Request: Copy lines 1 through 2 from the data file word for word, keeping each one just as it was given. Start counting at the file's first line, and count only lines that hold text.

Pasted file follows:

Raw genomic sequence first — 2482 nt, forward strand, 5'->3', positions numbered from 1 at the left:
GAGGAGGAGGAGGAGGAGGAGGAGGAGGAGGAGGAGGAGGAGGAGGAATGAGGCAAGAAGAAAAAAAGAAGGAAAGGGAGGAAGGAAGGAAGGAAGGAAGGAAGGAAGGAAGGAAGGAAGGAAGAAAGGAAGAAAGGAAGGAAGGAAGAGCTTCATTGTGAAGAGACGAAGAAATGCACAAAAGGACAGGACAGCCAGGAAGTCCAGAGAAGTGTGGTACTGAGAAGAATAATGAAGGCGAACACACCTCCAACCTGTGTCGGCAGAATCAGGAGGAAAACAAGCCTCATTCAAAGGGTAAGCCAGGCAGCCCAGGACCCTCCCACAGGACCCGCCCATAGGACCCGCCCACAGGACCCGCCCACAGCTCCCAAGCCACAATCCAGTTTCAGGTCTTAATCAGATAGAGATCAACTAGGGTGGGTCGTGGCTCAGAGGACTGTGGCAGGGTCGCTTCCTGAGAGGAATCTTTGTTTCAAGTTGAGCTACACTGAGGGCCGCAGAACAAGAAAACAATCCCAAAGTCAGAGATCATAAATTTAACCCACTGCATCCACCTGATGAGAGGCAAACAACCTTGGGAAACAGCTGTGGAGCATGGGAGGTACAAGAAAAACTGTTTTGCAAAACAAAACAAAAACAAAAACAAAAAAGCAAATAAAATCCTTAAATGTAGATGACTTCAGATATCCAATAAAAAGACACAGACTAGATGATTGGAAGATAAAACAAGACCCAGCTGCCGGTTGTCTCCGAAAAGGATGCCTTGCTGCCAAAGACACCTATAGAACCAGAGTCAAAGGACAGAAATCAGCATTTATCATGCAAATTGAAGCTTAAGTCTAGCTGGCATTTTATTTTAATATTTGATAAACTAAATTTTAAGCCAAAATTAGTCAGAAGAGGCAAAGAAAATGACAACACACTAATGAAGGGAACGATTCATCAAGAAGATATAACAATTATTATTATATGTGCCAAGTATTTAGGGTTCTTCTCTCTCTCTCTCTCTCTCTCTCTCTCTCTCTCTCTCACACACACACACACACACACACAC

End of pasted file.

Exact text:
Raw genomic sequence first — 2482 nt, forward strand, 5'->3', positions numbered from 1 at the left:
GAGGAGGAGGAGGAGGAGGAGGAGGAGGAGGAGGAGGAGGAGGAGGAATGAGGCAAGAAGAAAAAAAGAAGGAAAGGGAGGAAGGAAGGAAGGAAGGAAGGAAGGAAGGAAGGAAGGAAGGAAGAAAGGAAGAAAGGAAGGAAGGAAGAGCTTCATTGTGAAGAGACGAAGAAATGCACAAAAGGACAGGACAGCCAGGAAGTCCAGAGAAGTGTGGTACTGAGAAGAATAATGAAGGCGAACACACCTCCAACCTGTGTCGGCAGAATCAGGAGGAAAACAAGCCTCATTCAAAGGGTAAGCCAGGCAGCCCAGGACCCTCCCACAGGACCCGCCCATAGGACCCGCCCACAGGACCCGCCCACAGCTCCCAAGCCACAATCCAGTTTCAGGTCTTAATCAGATAGAGATCAACTAGGGTGGGTCGTGGCTCAGAGGACTGTGGCAGGGTCGCTTCCTGAGAGGAATCTTTGTTTCAAGTTGAGCTACACTGAGGGCCGCAGAACAAGAAAACAATCCCAAAGTCAGAGATCATAAATTTAACCCACTGCATCCACCTGATGAGAGGCAAACAACCTTGGGAAACAGCTGTGGAGCATGGGAGGTACAAGAAAAACTGTTTTGCAAAACAAAACAAAAACAAAAACAAAAAAGCAAATAAAATCCTTAAATGTAGATGACTTCAGATATCCAATAAAAAGACACAGACTAGATGATTGGAAGATAAAACAAGACCCAGCTGCCGGTTGTCTCCGAAAAGGATGCCTTGCTGCCAAAGACACCTATAGAACCAGAGTCAAAGGACAGAAATCAGCATTTATCATGCAAATTGAAGCTTAAGTCTAGCTGGCATTTTATTTTAATATTTGATAAACTAAATTTTAAGCCAAAATTAGTCAGAAGAGGCAAAGAAAATGACAACACACTAATGAAGGGAACGATTCATCAAGAAGATATAACAATTATTATTATATGTGCCAAGTATTTAGGGTTCTTCTCTCTCTCTCTCTCTCTCTCTCTCTCTCTCTCTCTCACACACACACACACACACACACAC